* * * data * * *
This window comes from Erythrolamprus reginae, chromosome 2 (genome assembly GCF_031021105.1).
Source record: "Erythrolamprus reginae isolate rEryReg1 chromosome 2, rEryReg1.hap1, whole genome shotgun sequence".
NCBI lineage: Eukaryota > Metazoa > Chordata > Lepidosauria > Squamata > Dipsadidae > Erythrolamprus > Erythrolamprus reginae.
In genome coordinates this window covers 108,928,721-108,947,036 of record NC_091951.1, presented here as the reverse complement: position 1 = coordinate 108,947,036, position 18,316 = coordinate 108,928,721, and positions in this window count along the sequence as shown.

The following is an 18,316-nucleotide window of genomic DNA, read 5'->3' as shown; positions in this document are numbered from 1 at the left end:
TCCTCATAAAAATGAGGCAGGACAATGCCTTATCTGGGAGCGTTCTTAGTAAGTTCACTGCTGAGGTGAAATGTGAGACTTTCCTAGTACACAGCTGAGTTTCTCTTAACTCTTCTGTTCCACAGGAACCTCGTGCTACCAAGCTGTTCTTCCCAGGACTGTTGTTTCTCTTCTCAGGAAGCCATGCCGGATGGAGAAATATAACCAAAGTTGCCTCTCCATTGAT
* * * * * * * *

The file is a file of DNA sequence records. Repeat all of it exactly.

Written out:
This window comes from Erythrolamprus reginae, chromosome 2 (genome assembly GCF_031021105.1).
Source record: "Erythrolamprus reginae isolate rEryReg1 chromosome 2, rEryReg1.hap1, whole genome shotgun sequence".
NCBI lineage: Eukaryota > Metazoa > Chordata > Lepidosauria > Squamata > Dipsadidae > Erythrolamprus > Erythrolamprus reginae.
In genome coordinates this window covers 108,928,721-108,947,036 of record NC_091951.1, presented here as the reverse complement: position 1 = coordinate 108,947,036, position 18,316 = coordinate 108,928,721, and positions in this window count along the sequence as shown.

The following is an 18,316-nucleotide window of genomic DNA, read 5'->3' as shown; positions in this document are numbered from 1 at the left end:
TCCTCATAAAAATGAGGCAGGACAATGCCTTATCTGGGAGCGTTCTTAGTAAGTTCACTGCTGAGGTGAAATGTGAGACTTTCCTAGTACACAGCTGAGTTTCTCTTAACTCTTCTGTTCCACAGGAACCTCGTGCTACCAAGCTGTTCTTCCCAGGACTGTTGTTTCTCTTCTCAGGAAGCCATGCCGGATGGAGAAATATAACCAAAGTTGCCTCTCCATTGAT